With the big drive back south looming over Rob and Rich, we opted for an early start and shorter route for the last day of the trip. Having heard reports that apart from around the exits slopes and on NE aspects much of the snow in the Norries was consolidating well, we decided to go and check out Aladdin’s Buttress, thinking if the approach slope was okay we could do something and just abseil off. After some quite extensive digging it was apparent there was a thick layer of really hard wind slab, sat on top of some softer, older snow deeper down which after a lot of consideration we decided was okay as the temperatures weren’t forecast to change and we’d only be on an exposed section for maybe 20m or so (TBH I’m no expert and those conditions may indeed be conducive to a slide, but the only way we could get the layers to actually fail was through pulling with all of our bodyweight or jumping up and down on a fully isolated block. The tap test didn’t even make the snow crack. Even on the edges of our excavations, we couldn’t get it to fail.. What conditions may have been like at the top of the crag is a different matter entirely I’m sure but since I knew we wouldn't be topping out, what I saw was acceptable to me). The climb we opted for in the end was Aladdin’s Mirror Direct (IV,4), which was a real cracker. Super steep and super sweet. A great route to finish a great trip.    
Looking up at Aladdin's Buttress

The steep ice pitch of Aladdin's Mirror Direct (IV,4)

Rob at the top. Smiles all round! 

Monday, 5 February 2018

Had a great couple of days with Phil out exploring some classic winter lines in the Western Highlands last weekend. By a stroke of luck a high pressure system loitering off the north west coast brought amazingly cold and stable conditions with virtually no wind. After an early start on Friday we headed up into to Stob Coire nan Lochan arriving at the crag at the same time as the first rays of sunshine. We climbed Ordinary Route (AKA Raeburn’s Route) (IV,4) which climbs a steep icey chimney before moving to more open ground, climbing the edge of the buttress in 4 pitches. After that with the weather still great, we climbed Twisting Gully (III,4) which was also in good condition apart from the odd section of quite deep powder snow.

The following day the forecast suggested there would be a temporary deterioration in weather in the afternoon with low cloud and light snow. On that basis we opted for something a bit lower and ended up climbing the short but sweet South West Ridge of the Douglas Boulder (IV,5) on the north face of Ben Nevis. I say short but the routes is actually 180m in length, but as its positioned in front of the north face of Ben Nevis, I guess it’s a matter of perspective!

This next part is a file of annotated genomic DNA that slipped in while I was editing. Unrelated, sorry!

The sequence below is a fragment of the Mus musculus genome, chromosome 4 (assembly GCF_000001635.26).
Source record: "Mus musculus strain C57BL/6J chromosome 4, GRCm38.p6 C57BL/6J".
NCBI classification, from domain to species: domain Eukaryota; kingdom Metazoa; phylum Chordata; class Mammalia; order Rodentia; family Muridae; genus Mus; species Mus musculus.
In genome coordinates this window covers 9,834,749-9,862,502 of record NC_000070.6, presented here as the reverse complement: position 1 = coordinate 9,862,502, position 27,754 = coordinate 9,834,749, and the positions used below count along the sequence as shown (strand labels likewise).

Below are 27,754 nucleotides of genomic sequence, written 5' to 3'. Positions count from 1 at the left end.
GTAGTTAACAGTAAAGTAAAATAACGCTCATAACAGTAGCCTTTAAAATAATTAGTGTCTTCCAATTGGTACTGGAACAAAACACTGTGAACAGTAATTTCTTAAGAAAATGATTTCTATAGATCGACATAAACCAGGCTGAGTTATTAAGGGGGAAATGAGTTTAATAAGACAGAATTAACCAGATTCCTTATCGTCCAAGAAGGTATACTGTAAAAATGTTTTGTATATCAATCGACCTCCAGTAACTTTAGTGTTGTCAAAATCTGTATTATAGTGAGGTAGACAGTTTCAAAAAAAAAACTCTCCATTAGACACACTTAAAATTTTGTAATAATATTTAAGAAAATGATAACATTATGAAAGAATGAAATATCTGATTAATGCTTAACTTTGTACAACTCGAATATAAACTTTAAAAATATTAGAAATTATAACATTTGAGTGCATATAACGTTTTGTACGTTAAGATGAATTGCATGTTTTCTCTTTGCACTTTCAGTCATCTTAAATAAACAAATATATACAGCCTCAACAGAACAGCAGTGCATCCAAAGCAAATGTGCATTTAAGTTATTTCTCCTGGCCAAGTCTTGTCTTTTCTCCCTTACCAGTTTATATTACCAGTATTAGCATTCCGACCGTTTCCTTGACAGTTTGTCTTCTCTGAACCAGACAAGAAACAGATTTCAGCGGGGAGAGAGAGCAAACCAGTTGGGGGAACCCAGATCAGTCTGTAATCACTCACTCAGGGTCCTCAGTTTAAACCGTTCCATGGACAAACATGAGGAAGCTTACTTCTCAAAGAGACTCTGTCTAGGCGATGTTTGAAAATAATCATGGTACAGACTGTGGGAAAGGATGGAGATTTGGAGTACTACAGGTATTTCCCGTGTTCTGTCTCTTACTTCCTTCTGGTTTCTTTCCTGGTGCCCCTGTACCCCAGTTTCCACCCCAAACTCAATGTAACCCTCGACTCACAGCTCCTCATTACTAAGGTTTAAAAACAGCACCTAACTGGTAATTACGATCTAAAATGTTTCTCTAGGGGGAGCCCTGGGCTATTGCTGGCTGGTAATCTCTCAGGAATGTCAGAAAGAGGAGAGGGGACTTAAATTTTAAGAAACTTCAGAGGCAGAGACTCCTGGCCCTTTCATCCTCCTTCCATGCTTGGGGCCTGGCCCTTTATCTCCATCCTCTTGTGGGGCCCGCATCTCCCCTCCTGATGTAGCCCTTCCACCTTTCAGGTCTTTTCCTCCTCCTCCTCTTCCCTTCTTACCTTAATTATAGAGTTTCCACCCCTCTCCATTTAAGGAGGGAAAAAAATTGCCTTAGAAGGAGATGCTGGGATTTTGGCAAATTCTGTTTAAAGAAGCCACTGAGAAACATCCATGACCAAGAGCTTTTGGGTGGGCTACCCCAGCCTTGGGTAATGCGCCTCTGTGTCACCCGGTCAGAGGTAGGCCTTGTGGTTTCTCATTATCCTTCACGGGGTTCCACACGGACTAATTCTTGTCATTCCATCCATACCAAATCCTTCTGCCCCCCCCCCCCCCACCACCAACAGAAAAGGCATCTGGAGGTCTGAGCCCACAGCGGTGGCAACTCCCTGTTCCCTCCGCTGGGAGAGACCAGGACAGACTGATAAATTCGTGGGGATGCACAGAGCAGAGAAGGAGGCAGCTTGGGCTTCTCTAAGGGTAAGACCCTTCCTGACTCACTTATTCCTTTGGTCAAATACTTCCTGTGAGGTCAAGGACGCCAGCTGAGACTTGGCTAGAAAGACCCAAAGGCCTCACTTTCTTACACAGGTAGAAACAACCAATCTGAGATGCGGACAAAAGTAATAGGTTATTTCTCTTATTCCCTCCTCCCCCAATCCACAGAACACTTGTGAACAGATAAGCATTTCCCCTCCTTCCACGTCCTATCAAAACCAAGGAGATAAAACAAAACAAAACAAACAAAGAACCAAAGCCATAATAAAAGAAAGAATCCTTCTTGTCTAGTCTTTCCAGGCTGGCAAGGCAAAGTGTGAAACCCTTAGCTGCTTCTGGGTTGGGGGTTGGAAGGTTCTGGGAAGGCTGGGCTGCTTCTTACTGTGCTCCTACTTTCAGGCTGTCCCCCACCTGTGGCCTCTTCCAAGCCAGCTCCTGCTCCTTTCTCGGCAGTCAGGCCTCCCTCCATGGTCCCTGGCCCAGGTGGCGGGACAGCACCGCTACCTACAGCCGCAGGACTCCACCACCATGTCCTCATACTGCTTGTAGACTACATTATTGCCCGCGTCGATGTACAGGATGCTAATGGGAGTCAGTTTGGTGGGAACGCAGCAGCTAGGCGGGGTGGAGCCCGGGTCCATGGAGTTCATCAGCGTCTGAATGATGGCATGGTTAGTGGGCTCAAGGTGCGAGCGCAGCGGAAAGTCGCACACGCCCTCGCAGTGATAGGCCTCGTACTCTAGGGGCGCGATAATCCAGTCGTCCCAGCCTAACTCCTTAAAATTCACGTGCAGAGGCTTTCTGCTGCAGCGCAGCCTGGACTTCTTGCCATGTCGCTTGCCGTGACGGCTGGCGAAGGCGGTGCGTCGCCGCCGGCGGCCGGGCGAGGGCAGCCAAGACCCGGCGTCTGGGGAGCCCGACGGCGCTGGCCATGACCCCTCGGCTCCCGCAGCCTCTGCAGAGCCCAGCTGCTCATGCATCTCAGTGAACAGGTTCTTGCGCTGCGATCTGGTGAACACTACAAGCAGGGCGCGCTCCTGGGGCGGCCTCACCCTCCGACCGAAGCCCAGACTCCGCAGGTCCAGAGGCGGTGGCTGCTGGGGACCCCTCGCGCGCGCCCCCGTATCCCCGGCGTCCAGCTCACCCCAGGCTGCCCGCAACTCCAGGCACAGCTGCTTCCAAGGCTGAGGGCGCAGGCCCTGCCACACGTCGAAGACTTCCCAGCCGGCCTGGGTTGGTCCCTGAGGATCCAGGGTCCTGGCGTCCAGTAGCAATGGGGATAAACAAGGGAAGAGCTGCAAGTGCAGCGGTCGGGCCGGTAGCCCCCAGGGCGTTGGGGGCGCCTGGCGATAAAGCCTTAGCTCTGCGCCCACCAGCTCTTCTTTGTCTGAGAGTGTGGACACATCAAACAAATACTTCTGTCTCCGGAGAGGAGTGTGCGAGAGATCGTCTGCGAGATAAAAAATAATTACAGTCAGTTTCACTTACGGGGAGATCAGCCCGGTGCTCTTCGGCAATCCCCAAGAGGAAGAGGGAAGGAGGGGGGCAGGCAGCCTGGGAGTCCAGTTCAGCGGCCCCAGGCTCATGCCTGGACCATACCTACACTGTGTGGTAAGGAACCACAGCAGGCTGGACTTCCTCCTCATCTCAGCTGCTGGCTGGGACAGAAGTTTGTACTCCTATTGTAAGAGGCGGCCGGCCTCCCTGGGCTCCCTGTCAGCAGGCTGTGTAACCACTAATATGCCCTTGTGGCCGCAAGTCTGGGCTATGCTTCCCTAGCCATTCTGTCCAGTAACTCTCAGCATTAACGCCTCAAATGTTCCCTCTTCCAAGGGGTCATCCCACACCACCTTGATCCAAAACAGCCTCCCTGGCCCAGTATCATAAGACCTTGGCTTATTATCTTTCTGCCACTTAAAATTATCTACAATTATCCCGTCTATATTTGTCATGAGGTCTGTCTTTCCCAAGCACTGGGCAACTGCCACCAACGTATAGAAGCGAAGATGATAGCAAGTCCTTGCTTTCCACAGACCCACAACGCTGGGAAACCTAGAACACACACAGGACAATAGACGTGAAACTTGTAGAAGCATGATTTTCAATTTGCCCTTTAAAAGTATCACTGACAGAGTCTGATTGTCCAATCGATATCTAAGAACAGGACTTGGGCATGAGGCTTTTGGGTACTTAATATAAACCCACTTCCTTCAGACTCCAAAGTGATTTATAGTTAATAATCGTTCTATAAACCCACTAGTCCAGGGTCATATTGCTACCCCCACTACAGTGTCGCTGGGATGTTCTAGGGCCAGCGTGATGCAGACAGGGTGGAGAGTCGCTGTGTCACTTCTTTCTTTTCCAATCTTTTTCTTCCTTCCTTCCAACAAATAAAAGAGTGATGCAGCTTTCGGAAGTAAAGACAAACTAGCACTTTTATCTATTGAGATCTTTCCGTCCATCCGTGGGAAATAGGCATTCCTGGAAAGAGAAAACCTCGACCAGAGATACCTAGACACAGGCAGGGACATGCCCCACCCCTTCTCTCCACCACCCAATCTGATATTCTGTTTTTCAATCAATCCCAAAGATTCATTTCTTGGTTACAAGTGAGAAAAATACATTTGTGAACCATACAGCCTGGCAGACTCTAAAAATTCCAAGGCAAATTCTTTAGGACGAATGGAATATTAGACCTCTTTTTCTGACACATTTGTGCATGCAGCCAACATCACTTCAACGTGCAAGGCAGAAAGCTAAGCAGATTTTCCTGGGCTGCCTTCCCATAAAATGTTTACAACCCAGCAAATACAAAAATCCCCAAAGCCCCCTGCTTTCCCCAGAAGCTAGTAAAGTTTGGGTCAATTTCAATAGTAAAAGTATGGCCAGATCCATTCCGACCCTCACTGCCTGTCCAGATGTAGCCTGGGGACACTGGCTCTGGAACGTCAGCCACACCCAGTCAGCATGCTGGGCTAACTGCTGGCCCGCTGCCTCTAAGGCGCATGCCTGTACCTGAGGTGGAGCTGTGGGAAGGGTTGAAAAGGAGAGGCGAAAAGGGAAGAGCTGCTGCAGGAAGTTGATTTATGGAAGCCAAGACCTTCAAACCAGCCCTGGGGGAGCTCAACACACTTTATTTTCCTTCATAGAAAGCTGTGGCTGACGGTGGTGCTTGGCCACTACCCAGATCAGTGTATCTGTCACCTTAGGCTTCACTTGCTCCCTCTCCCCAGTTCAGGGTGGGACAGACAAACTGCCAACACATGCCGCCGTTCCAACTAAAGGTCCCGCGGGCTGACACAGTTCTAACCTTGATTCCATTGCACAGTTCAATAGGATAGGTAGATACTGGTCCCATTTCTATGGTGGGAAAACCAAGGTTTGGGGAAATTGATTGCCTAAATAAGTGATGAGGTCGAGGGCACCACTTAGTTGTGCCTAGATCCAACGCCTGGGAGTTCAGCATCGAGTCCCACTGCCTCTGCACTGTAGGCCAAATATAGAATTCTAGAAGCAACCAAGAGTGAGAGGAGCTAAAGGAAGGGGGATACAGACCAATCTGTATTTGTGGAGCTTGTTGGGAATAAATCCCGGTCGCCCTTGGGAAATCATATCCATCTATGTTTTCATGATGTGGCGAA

The final day saw the best weather and probably the best route. With improving snow conditions and a bit of knowledge afforded from the day before from the top of the Douglas Boulder, we settled on the classic Tower Ridge (IV,3). Even with a really early start we weren’t the only ones on the route nor even the first, however I guess solidarity isn’t something you should expect on a route as famous as Tower Ridge. The climb was in pretty good condition, with much of the powder snow better consolidated than previous days and even some stretches of water ice. We climbed the route mostly moving together with great views of the rest of the face. We saw teams on Point 5 Gully (V,5), Orion Direct (V,5), Hadrian’s Wall (V,5) and North East Buttress (IV,5) to name a few. Tower gap came and went and before we knew it we were sat on the summit bathing in the crisp winter sunshine. Not wanting to waste such a beautiful day, we decided to descend via the CMD arĂȘte (I) - also great condition - before dropping back into the shadow of the north face heading for the CIC hut. Walking out of the Coire watching the sun set was a pretty poignant moment. 

Approaching Reaburn's Route on Stob Coire nan Lochan

The steep and icey chimney on the first pitch of Raeburn's Route (IV,4)

Phil starting the second pitch of Raeburn's Route in brilliant conditions

The first pitch of Twisting Gully (III,4). Lots of snow in the lower gully but the main ice pitch was in good condition.

The Douglas Boulder looming through the gloom. Doesn't look much like any boulder I've ever seen..

A steep mixed section on the South West Ridge of the Douglas Boulder (IV,5)